The Conclusion of Moby Dick

Last week, I had written about, and shared my thoughts on, the first half of Moby Dick. Thursday afternoon, I finished this maritime tale. The yarn, full of 19th century knowledge, seafaring crew courtesies and whaling ship practices, was a continuous piece of traditional lore.

Although Melville’s vernacular is quite antiquated, and the man can be rather verbose, I comprehended enough of the book. I at least understood enough that, when the final pieces came together, the ending made perfect sense. Though, I’ll admit, if I were to say that every line made perfect sense, I’d be lying. Some paragraphs seemed too long, and some seemed to have more than one topic. When that’s the case, I start muddling through and rereading sentences.

However, the last sixty or so pages are a blast. Melville excels at detailing Ahab’s chase for the white whale. He also abides by the traditional law of threes: Three days after Moby Dick, three boat lowering towards the whale and three catastrophic ends. Of course, the sinking of the ship, and the perishing crew are saved for the final day.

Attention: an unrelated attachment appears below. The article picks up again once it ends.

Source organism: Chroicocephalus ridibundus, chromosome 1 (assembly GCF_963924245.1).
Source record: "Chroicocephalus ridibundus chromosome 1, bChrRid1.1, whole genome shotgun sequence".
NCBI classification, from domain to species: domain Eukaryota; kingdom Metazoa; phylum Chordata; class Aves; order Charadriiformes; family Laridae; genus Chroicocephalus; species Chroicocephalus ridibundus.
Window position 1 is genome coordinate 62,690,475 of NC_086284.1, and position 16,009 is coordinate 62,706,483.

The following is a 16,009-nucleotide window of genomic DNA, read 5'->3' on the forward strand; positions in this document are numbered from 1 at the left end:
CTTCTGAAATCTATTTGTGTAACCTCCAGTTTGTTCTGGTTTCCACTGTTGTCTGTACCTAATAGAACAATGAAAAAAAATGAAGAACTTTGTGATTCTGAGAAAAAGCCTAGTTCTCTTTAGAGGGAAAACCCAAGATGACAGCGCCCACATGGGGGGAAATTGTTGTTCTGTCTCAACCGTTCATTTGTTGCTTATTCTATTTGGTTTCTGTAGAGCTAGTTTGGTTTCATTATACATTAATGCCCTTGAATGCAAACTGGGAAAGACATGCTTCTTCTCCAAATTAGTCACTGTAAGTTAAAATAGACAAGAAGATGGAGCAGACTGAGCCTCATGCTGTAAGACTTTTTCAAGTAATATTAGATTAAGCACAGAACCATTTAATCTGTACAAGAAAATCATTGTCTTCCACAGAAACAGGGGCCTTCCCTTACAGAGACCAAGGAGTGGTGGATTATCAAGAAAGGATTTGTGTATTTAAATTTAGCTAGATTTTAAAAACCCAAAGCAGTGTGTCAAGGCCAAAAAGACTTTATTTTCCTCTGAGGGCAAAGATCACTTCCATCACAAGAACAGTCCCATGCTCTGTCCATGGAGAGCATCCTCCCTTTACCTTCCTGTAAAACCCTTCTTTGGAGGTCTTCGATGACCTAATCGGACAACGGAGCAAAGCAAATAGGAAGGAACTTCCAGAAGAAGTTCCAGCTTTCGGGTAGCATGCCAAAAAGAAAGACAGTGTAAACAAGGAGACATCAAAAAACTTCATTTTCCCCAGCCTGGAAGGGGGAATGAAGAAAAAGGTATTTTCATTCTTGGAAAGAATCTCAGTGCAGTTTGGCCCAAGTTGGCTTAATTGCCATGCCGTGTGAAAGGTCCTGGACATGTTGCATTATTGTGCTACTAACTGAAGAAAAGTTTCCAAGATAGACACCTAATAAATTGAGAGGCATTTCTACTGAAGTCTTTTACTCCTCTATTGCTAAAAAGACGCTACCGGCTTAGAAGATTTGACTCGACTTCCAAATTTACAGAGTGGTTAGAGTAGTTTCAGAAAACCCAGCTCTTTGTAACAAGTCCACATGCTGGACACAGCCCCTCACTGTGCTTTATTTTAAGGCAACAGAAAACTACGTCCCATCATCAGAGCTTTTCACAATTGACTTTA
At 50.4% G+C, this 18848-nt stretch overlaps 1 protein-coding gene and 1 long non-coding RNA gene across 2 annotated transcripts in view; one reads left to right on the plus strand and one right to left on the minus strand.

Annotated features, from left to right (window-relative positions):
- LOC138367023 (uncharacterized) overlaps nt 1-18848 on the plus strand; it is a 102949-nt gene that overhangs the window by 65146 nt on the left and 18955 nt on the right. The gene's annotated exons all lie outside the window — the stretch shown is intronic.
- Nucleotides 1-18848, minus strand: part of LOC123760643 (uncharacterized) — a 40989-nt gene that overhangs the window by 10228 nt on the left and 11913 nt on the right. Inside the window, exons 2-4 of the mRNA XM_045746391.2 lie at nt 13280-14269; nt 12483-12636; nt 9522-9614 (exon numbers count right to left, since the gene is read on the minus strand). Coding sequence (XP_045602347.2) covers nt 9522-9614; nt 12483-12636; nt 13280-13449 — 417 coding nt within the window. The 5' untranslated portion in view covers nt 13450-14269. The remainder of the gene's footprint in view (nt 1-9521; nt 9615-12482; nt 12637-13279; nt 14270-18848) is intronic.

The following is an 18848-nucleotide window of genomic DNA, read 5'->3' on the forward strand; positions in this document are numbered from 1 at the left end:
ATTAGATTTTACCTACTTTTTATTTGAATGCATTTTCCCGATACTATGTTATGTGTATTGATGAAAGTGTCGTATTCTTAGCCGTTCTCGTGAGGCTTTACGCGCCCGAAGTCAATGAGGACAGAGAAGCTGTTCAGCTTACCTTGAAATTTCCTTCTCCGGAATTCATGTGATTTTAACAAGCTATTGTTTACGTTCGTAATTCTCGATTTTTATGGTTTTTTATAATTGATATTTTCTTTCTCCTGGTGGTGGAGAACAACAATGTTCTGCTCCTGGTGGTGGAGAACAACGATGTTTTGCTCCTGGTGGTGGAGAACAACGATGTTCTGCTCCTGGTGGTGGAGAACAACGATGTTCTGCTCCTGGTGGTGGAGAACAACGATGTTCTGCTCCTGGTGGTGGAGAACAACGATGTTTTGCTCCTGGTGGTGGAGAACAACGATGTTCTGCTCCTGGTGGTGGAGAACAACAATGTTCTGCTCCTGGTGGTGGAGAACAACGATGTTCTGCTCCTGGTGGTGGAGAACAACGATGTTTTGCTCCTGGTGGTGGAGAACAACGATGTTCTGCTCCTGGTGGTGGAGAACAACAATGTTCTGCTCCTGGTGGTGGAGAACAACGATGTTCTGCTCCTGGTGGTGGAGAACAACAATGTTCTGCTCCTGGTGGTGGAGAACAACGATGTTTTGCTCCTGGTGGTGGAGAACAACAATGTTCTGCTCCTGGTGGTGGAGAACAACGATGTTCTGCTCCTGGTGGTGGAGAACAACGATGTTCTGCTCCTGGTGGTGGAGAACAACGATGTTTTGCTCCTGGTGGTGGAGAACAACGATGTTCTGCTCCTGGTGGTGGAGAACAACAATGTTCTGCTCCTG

I understand why this is a classic, because I love the tone of the book. I can imagine, after a Sunday sermon, and finding the darkened corner of a Nantucket tavern, Ishmael telling his tale over a pint of ale. And I, only an aspiring young sailor, half excited, and half terrified, learning the fate of Ahab’s doomed ship and crew, I try to picture the sea, the boat, the hardy men and the treacherous white whale.

Though this was a fairly difficult read, the end caused quite a sensation.

Have an excellent day!!

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